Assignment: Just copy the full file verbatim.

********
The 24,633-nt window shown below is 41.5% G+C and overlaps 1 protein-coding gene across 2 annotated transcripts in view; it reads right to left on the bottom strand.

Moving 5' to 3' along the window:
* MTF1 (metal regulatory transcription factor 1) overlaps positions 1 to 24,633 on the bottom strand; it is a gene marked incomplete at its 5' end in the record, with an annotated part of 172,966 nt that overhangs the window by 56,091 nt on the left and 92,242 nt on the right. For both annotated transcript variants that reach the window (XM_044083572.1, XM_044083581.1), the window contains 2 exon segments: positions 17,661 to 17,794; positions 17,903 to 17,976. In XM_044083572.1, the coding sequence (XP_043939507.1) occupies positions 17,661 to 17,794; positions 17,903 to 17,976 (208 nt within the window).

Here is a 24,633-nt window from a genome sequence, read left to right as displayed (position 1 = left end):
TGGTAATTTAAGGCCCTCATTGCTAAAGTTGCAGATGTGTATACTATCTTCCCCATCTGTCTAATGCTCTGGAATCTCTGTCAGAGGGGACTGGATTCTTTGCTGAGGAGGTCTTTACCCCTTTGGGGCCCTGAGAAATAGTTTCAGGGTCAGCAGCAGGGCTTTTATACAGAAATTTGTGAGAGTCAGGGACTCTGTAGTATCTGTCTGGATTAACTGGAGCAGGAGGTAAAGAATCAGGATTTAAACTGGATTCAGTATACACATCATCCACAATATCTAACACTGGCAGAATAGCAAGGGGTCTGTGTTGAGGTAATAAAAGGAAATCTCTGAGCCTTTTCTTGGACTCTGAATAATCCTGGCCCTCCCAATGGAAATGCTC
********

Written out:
The 24,633-nt window shown below is 41.5% G+C and overlaps 1 protein-coding gene across 2 annotated transcripts in view; it reads right to left on the bottom strand.

Moving 5' to 3' along the window:
* MTF1 (metal regulatory transcription factor 1) overlaps positions 1 to 24,633 on the bottom strand; it is a gene marked incomplete at its 5' end in the record, with an annotated part of 172,966 nt that overhangs the window by 56,091 nt on the left and 92,242 nt on the right. For both annotated transcript variants that reach the window (XM_044083572.1, XM_044083581.1), the window contains 2 exon segments: positions 17,661 to 17,794; positions 17,903 to 17,976. In XM_044083572.1, the coding sequence (XP_043939507.1) occupies positions 17,661 to 17,794; positions 17,903 to 17,976 (208 nt within the window).

Here is a 24,633-nt window from a genome sequence, read left to right as displayed (position 1 = left end):
TGGTAATTTAAGGCCCTCATTGCTAAAGTTGCAGATGTGTATACTATCTTCCCCATCTGTCTAATGCTCTGGAATCTCTGTCAGAGGGGACTGGATTCTTTGCTGAGGAGGTCTTTACCCCTTTGGGGCCCTGAGAAATAGTTTCAGGGTCAGCAGCAGGGCTTTTATACAGAAATTTGTGAGAGTCAGGGACTCTGTAGTATCTGTCTGGATTAACTGGAGCAGGAGGTAAAGAATCAGGATTTAAACTGGATTCAGTATACACATCATCCACAATATCTAACACTGGCAGAATAGCAAGGGGTCTGTGTTGAGGTAATAAAAGGAAATCTCTGAGCCTTTTCTTGGACTCTGAATAATCCTGGCCCTCCCAATGGAAATGCTC